Libby Black, Craig Calderwood, Erica Deeman, Cheryl Derricotte, Ala Ebtekar, Liz Harvey, Angela Hennessy, Alexander Hernandez, Liz Hernández, Cathy Lu, Michelle Yi Martin, Adia Millett, Nasim Moghadam, Richard-Jonathan Nelson, Ramekon O’Arwisters, yétúndé ọlágbajú, Woody De Othello, Related Tactics, Charlene Tan, Margaret Tedesco and Leila Weefur, Lauren Toomer, Jenifer K Wofford
Fight and Flight: Crafting a Bay Area Life is generously supported in part by the Phyllis C. Wattis Foundation and the National Endowment for the Arts.
The Museum of Craft and Design’s exhibitions and programs are generously supported by the Windgate Foundation and Grants for the Arts. Additional support is provided by Hunter Douglas.
Top image: Adia Millett, SUN (Quilted Ancestor), 2022, quilted fabric, feathers. Photo courtesy of the artist.
Friday, April 14, 2023 | 5:00 PM–7:00 PM
Press Info: Images, artist bios, headshots, and additional information can be found here.
To RSVP for the press preview, schedule a private tour, interview requests, or for more information, contact Sarah Beth Rosales, Marketing and Communication Director, Museum of Craft and Design at email@example.com or 415.773.0303.
About Jacqueline Francis
Jacqueline Francis is an art historian, curator, and educator. She is the author of Making Race: Modernism and “Racial Art” in America (2012) and co-editor of Romare Bearden: American Modernist (2011). She is a co-founder of the Association for Critical Race Art History. Her curatorial projects include “side by side|in the world” (2019, San Francisco Art Commission) and “Where Is Here” (2016, Museum of the African Diaspora, San Francisco). She is the Chair of the Graduate Program in Visual & Critical Studies at California College of the Arts in San Francisco.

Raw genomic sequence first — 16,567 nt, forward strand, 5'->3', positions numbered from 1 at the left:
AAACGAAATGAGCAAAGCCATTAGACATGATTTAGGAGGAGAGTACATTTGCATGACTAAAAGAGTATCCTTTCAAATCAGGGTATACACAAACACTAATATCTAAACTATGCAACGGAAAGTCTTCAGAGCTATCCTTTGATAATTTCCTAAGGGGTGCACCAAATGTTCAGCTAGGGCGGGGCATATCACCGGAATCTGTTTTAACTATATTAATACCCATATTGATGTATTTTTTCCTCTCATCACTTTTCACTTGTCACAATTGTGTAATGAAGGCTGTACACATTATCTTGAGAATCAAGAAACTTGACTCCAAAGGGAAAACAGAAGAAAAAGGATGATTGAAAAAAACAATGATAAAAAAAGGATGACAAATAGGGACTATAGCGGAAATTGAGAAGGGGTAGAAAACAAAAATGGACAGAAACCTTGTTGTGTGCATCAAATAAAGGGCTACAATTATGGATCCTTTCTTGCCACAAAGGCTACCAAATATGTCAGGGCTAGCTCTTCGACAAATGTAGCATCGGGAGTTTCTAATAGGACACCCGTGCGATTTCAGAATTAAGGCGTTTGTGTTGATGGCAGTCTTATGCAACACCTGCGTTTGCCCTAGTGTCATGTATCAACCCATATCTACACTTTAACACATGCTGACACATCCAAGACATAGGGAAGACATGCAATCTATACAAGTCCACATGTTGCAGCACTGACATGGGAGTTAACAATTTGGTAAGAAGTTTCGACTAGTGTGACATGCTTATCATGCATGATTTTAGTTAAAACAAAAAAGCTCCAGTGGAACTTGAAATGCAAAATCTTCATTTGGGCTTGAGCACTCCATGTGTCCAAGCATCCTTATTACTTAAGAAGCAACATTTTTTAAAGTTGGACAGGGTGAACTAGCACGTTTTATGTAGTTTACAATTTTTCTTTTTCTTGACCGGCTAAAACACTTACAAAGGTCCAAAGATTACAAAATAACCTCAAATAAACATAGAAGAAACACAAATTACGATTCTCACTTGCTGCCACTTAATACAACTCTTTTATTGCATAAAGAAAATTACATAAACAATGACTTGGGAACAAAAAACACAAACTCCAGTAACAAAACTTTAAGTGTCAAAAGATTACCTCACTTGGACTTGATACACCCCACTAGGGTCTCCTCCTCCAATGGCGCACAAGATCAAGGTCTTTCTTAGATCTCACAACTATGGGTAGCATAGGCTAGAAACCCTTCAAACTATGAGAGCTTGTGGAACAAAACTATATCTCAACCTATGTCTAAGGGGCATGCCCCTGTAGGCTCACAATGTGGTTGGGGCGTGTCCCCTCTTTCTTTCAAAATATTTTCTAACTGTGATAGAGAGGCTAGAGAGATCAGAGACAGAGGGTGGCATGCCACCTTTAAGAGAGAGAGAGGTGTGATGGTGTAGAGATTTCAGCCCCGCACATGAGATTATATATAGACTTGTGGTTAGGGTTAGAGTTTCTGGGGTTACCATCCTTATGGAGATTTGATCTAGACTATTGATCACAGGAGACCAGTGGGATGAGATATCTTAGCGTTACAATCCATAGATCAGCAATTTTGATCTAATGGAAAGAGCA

About Ariel Zaccheo
Ariel Zaccheo has been proud to call San Francisco home since 2011. She has worked with MCD since 2013, assisting with 40+ exhibitions. She has been MCD’s curator since 2020. Zaccheo is also co-curator of the Artists’ Television Access (ATA) Window Gallery since 2013, and now serves on the ATA Board of Directors. Her research focuses on contemporary craft applied to queer and feminist studies. Recent curatorial projects include Mode Brut (2021, Museum of Craft and Design) and Interior/Exterior (2019, Museum of Craft and Design). Zaccheo served as juror for Craft Nouveau (2022, Blue Line Arts), and Bridging the Gap: Contemporary Craft Practices (2019, Arrowmont School of Arts and Crafts). Her writing has appeared in Surface Design Journal, Contemporary Art Review Los Angeles, Art Practical, Fiber Art Network, and American Craft Magazine.